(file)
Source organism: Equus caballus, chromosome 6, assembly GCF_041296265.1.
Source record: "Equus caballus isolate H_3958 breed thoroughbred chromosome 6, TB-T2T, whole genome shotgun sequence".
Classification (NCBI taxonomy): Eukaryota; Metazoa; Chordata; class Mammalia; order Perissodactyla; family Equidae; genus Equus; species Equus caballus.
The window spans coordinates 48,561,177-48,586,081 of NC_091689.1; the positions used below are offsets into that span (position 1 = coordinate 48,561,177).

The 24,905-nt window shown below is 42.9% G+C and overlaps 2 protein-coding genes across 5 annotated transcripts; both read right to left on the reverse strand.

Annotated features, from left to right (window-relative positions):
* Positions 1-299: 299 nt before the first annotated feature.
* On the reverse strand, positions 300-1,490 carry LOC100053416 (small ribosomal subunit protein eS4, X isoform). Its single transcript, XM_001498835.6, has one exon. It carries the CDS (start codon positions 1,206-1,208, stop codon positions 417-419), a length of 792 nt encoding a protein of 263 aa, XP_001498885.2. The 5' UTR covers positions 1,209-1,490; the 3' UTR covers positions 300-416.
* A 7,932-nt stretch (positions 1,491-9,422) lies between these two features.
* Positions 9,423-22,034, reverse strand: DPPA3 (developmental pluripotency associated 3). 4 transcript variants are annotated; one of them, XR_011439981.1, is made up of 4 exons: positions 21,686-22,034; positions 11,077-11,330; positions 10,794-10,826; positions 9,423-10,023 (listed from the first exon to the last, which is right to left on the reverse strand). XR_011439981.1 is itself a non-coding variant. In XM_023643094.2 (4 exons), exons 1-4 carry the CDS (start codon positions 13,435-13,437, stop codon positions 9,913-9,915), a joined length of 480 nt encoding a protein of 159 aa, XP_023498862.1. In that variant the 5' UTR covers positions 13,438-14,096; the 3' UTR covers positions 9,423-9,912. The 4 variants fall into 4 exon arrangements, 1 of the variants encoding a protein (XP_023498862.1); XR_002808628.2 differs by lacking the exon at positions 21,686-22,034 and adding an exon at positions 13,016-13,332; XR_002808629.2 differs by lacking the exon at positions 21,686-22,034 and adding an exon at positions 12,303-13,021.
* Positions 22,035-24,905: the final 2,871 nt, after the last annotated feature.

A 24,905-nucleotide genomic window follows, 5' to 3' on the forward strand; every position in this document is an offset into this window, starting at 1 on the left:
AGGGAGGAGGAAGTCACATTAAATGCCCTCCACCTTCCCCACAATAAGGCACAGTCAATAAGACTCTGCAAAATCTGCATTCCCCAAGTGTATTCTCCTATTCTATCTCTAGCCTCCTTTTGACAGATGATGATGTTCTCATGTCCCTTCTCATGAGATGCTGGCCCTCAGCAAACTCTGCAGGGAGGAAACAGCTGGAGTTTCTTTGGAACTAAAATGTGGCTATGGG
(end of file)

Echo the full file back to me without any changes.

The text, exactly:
Source organism: Equus caballus, chromosome 6, assembly GCF_041296265.1.
Source record: "Equus caballus isolate H_3958 breed thoroughbred chromosome 6, TB-T2T, whole genome shotgun sequence".
Classification (NCBI taxonomy): Eukaryota; Metazoa; Chordata; class Mammalia; order Perissodactyla; family Equidae; genus Equus; species Equus caballus.
The window spans coordinates 48,561,177-48,586,081 of NC_091689.1; the positions used below are offsets into that span (position 1 = coordinate 48,561,177).

The 24,905-nt window shown below is 42.9% G+C and overlaps 2 protein-coding genes across 5 annotated transcripts; both read right to left on the reverse strand.

Annotated features, from left to right (window-relative positions):
* Positions 1-299: 299 nt before the first annotated feature.
* On the reverse strand, positions 300-1,490 carry LOC100053416 (small ribosomal subunit protein eS4, X isoform). Its single transcript, XM_001498835.6, has one exon. It carries the CDS (start codon positions 1,206-1,208, stop codon positions 417-419), a length of 792 nt encoding a protein of 263 aa, XP_001498885.2. The 5' UTR covers positions 1,209-1,490; the 3' UTR covers positions 300-416.
* A 7,932-nt stretch (positions 1,491-9,422) lies between these two features.
* Positions 9,423-22,034, reverse strand: DPPA3 (developmental pluripotency associated 3). 4 transcript variants are annotated; one of them, XR_011439981.1, is made up of 4 exons: positions 21,686-22,034; positions 11,077-11,330; positions 10,794-10,826; positions 9,423-10,023 (listed from the first exon to the last, which is right to left on the reverse strand). XR_011439981.1 is itself a non-coding variant. In XM_023643094.2 (4 exons), exons 1-4 carry the CDS (start codon positions 13,435-13,437, stop codon positions 9,913-9,915), a joined length of 480 nt encoding a protein of 159 aa, XP_023498862.1. In that variant the 5' UTR covers positions 13,438-14,096; the 3' UTR covers positions 9,423-9,912. The 4 variants fall into 4 exon arrangements, 1 of the variants encoding a protein (XP_023498862.1); XR_002808628.2 differs by lacking the exon at positions 21,686-22,034 and adding an exon at positions 13,016-13,332; XR_002808629.2 differs by lacking the exon at positions 21,686-22,034 and adding an exon at positions 12,303-13,021.
* Positions 22,035-24,905: the final 2,871 nt, after the last annotated feature.

A 24,905-nucleotide genomic window follows, 5' to 3' on the forward strand; every position in this document is an offset into this window, starting at 1 on the left:
AGGGAGGAGGAAGTCACATTAAATGCCCTCCACCTTCCCCACAATAAGGCACAGTCAATAAGACTCTGCAAAATCTGCATTCCCCAAGTGTATTCTCCTATTCTATCTCTAGCCTCCTTTTGACAGATGATGATGTTCTCATGTCCCTTCTCATGAGATGCTGGCCCTCAGCAAACTCTGCAGGGAGGAAACAGCTGGAGTTTCTTTGGAACTAAAATGTGGCTATGGG